I would like to thank the Government of Brazil for hosting the Rio+20 Conference and providing strong support to this Leaders Forum. I especially want to express my gratitude to Izabella Teixeira, Minister of Environment, and Eleonora Menicucci de Oliveira, Minister of Policies for Women. UN Women is pleased to join Brazil and all of you in leading the way forward!
We are here to make our voices heard. Sustainable development requires women's rights, equal opportunities and women's full participation. The current model—of environmental decline, rising inequality and an up-and-down economy is not sustainable. A world in balance requires gender equality.
The women's movement—and efforts by governments, the United Nations, women's rights organizations and the broader civil society—have brought us to where we are today.
Twenty years ago, the Rio Declaration emphasized that women's full participation is essential to achieving sustainable development. Twenty years later, women continue to face inequality in rights, opportunities and participation.
Today one woman dies every 2 minutes from complications of pregnancy and childbirth. Gender-based violence is a global epidemic. Women earn less than men for the same work, and remain under-represented in decision-making.
This is not sustainable. This social exclusion of women is not only hurting women, it is hurting all of us.
For the sake of current and future generations, we must nurture and develop all of humankind's collective intelligence, wisdom and capacity. The full and equal participation and leadership of women is no longer an option. It is an urgent necessity if we are to achieve the transformational change needed at all levels and spheres of society for sustainable development.
UN Women is hosting this Leaders' Forum and the Women Leaders' Summit on the 21st to tell Rio and the world about The Future that Women Want.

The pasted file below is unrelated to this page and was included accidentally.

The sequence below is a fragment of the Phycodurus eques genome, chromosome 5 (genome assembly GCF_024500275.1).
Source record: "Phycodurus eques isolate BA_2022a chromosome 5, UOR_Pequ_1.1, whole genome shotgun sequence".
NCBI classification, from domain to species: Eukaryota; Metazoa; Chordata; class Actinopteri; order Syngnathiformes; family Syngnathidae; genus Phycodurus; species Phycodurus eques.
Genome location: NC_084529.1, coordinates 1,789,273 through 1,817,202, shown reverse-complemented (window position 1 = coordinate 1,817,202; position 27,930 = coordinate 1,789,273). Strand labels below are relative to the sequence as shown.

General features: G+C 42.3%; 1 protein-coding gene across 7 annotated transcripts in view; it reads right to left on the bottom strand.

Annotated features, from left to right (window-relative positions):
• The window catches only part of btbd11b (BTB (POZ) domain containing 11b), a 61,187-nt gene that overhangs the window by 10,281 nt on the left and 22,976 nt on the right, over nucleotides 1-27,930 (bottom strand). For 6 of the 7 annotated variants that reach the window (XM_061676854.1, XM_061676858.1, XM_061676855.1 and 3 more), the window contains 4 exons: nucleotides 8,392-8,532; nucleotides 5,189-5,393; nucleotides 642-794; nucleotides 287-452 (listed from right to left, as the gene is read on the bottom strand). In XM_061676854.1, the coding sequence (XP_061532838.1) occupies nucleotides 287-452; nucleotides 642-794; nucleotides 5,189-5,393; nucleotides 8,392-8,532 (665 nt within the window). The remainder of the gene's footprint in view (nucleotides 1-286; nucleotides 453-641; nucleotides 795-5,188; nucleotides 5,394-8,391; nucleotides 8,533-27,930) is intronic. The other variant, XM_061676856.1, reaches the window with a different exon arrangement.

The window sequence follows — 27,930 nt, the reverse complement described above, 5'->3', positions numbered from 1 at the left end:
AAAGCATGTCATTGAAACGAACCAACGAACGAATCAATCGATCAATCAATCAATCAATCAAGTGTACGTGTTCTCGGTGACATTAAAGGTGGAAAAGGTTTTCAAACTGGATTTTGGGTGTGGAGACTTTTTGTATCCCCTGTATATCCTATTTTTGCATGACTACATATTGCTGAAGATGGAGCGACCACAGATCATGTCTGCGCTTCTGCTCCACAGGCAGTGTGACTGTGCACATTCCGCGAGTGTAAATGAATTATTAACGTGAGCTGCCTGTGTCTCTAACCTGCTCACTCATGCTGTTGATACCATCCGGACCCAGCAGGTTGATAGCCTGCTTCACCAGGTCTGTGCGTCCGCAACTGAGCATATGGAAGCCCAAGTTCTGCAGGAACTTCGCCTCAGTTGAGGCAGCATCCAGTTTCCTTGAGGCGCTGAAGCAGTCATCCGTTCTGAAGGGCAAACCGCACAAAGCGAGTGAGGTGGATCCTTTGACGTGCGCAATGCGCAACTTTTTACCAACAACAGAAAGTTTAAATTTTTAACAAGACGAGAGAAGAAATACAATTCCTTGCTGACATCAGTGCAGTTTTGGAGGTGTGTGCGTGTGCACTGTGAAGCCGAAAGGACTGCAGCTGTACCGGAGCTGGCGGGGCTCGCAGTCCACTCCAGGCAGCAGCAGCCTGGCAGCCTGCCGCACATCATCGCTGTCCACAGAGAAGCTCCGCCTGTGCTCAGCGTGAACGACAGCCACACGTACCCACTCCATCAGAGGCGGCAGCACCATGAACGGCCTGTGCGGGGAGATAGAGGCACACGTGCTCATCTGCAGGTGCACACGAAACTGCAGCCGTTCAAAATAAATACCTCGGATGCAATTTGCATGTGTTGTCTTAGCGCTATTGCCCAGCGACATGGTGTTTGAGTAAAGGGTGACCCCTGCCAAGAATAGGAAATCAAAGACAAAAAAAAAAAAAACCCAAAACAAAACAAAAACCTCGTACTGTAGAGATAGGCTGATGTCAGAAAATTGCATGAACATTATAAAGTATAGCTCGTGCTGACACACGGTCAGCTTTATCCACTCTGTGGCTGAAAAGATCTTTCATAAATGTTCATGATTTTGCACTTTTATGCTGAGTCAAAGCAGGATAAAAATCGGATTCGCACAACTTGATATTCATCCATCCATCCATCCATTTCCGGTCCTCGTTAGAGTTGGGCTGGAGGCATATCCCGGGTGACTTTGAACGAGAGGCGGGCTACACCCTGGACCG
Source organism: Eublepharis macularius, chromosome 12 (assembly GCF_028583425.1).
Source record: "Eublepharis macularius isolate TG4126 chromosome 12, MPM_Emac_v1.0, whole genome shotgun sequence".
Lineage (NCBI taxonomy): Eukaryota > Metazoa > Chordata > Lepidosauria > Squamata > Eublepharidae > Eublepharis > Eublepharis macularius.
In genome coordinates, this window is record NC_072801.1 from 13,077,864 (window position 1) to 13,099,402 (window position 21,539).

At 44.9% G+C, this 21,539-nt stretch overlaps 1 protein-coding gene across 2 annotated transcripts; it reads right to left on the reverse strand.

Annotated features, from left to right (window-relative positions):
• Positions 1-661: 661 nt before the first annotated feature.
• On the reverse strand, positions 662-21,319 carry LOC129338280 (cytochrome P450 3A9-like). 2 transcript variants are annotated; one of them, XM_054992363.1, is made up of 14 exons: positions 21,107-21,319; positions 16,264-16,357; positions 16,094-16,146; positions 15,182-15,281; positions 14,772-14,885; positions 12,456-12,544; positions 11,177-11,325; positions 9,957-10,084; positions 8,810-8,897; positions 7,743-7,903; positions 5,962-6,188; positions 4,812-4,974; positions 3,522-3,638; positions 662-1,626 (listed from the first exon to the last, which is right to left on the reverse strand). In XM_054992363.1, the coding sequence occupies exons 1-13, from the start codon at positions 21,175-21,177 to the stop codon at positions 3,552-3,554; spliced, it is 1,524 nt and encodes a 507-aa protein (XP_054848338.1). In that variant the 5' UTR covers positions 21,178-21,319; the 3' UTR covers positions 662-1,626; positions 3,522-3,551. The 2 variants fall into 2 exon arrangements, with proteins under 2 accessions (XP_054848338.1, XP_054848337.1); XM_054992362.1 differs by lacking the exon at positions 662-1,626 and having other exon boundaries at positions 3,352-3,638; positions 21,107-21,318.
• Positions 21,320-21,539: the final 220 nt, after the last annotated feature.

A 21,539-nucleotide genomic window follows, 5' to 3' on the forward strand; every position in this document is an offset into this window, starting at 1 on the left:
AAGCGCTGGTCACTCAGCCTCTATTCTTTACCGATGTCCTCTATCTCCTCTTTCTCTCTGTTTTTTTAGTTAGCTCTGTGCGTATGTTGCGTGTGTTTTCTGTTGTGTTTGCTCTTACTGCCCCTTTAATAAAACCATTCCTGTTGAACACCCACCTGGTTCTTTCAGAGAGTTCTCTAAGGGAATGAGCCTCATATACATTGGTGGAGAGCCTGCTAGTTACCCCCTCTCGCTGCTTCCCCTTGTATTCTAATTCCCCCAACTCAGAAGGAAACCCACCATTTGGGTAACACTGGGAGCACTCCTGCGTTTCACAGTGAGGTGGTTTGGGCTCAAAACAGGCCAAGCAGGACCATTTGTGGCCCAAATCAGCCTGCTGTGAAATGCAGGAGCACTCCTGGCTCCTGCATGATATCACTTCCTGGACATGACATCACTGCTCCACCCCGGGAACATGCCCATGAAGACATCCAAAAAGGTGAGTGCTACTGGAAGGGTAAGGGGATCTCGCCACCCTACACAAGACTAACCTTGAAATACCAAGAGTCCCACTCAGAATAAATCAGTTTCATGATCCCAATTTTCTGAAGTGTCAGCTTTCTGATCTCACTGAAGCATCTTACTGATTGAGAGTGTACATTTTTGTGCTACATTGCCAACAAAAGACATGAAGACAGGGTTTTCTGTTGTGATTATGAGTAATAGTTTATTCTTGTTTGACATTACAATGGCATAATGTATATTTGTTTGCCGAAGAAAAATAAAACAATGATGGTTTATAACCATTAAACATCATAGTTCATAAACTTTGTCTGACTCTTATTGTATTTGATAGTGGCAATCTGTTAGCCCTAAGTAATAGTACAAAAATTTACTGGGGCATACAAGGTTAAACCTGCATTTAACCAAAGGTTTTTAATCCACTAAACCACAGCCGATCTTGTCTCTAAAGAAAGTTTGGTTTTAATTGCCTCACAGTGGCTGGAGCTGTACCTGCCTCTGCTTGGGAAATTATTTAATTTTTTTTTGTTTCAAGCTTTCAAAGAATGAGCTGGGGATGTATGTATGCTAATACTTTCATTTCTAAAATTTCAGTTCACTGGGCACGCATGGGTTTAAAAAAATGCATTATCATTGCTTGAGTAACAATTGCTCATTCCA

We are not coming to Rio+20 to reaffirm what we have already agreed upon. We need a new development paradigm that is inclusive, people-centered, protects the environment, and is built on the premise of human rights, dignity and equality for all of us—all 7 billion people on our planet.
The struggle for gender equality is a determining feature of recent generations. Now, we need to make sure that it forms the basis for the structural, cultural and institutional change that is required for sustainable development.
Looking beyond 2015, we need a development framework that prioritizes gender equality and the empowerment of women. We would like to see a comprehensive sustainable development goal on gender equality and the inclusion of gender-sensitive targets and indicators in all other goals.
And most of all we need to turn words into action! Action so that the right to sexual and reproductive health is turned into reliable information and quality, affordable and accessible health services where they are needed.
Action so that decent work and equal pay are turned into jobs that protect workers' rights, including the rights of women.
Action so that violence against women and girls is turned into new attitudes that promote zero tolerance for these crimes and zero impunity.
Action so that leadership that is today monopolized by men is turned into equal opportunities and equal participation by women and men. Diversity makes for more sound and responsive decision-making.
We have no time to waste. Now is the time for action.
Action so that climate change and environmental decline are turned into the urgent priorities that they are and dealt with in an intelligent, cooperative and urgent manner.
Action so that women and men enjoy equal rights, opportunity and participation.
So let us stand strong and make our voices heard.
I invite all of you to contribute to this Forum and share your realities, struggles and progress. I invite you to propose concrete actions for building a new model of development.
As leaders coming from diverse constituencies from around the world, your recommendations will make a substantial difference in charting the way forward. Your views will inform the Women Leaders' Summit that UN Women is hosting two days from now. We will issue a Call to Action about the Future Women Want.
We have no time to waste. Let us make our voices heard. The full and equal participation of women strengthens democracy, peace and sustainable development.
I thank you!